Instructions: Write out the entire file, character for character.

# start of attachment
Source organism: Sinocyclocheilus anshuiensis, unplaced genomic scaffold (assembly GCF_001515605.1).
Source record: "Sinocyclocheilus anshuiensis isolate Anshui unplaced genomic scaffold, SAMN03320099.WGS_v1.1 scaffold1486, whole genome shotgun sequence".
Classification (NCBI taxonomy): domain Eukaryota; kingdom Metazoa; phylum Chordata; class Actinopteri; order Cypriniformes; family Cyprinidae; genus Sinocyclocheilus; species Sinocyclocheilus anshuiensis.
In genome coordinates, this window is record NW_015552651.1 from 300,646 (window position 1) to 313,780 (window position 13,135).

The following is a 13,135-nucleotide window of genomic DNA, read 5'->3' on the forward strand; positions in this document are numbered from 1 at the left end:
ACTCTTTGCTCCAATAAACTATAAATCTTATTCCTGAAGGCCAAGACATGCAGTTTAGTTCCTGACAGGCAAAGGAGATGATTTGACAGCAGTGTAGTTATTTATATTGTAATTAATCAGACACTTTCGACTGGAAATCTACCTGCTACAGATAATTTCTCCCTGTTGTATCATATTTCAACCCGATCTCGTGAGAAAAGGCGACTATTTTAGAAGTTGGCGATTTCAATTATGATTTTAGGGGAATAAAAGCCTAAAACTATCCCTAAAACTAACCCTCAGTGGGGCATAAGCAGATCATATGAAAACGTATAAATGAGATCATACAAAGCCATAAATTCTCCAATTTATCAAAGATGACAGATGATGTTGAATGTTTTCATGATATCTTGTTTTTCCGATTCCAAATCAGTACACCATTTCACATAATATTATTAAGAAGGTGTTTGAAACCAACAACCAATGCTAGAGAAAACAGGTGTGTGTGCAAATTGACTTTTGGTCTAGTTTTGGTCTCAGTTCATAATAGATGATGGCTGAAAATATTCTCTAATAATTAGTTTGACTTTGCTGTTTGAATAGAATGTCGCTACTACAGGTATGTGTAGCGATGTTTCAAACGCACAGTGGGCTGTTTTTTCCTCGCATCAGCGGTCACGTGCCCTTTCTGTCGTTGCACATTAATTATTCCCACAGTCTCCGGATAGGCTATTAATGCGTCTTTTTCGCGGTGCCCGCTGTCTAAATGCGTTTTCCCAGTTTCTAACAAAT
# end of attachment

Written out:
Source organism: Sinocyclocheilus anshuiensis, unplaced genomic scaffold (assembly GCF_001515605.1).
Source record: "Sinocyclocheilus anshuiensis isolate Anshui unplaced genomic scaffold, SAMN03320099.WGS_v1.1 scaffold1486, whole genome shotgun sequence".
Classification (NCBI taxonomy): domain Eukaryota; kingdom Metazoa; phylum Chordata; class Actinopteri; order Cypriniformes; family Cyprinidae; genus Sinocyclocheilus; species Sinocyclocheilus anshuiensis.
In genome coordinates, this window is record NW_015552651.1 from 300,646 (window position 1) to 313,780 (window position 13,135).

The following is a 13,135-nucleotide window of genomic DNA, read 5'->3' on the forward strand; positions in this document are numbered from 1 at the left end:
ACTCTTTGCTCCAATAAACTATAAATCTTATTCCTGAAGGCCAAGACATGCAGTTTAGTTCCTGACAGGCAAAGGAGATGATTTGACAGCAGTGTAGTTATTTATATTGTAATTAATCAGACACTTTCGACTGGAAATCTACCTGCTACAGATAATTTCTCCCTGTTGTATCATATTTCAACCCGATCTCGTGAGAAAAGGCGACTATTTTAGAAGTTGGCGATTTCAATTATGATTTTAGGGGAATAAAAGCCTAAAACTATCCCTAAAACTAACCCTCAGTGGGGCATAAGCAGATCATATGAAAACGTATAAATGAGATCATACAAAGCCATAAATTCTCCAATTTATCAAAGATGACAGATGATGTTGAATGTTTTCATGATATCTTGTTTTTCCGATTCCAAATCAGTACACCATTTCACATAATATTATTAAGAAGGTGTTTGAAACCAACAACCAATGCTAGAGAAAACAGGTGTGTGTGCAAATTGACTTTTGGTCTAGTTTTGGTCTCAGTTCATAATAGATGATGGCTGAAAATATTCTCTAATAATTAGTTTGACTTTGCTGTTTGAATAGAATGTCGCTACTACAGGTATGTGTAGCGATGTTTCAAACGCACAGTGGGCTGTTTTTTCCTCGCATCAGCGGTCACGTGCCCTTTCTGTCGTTGCACATTAATTATTCCCACAGTCTCCGGATAGGCTATTAATGCGTCTTTTTCGCGGTGCCCGCTGTCTAAATGCGTTTTCCCAGTTTCTAACAAAT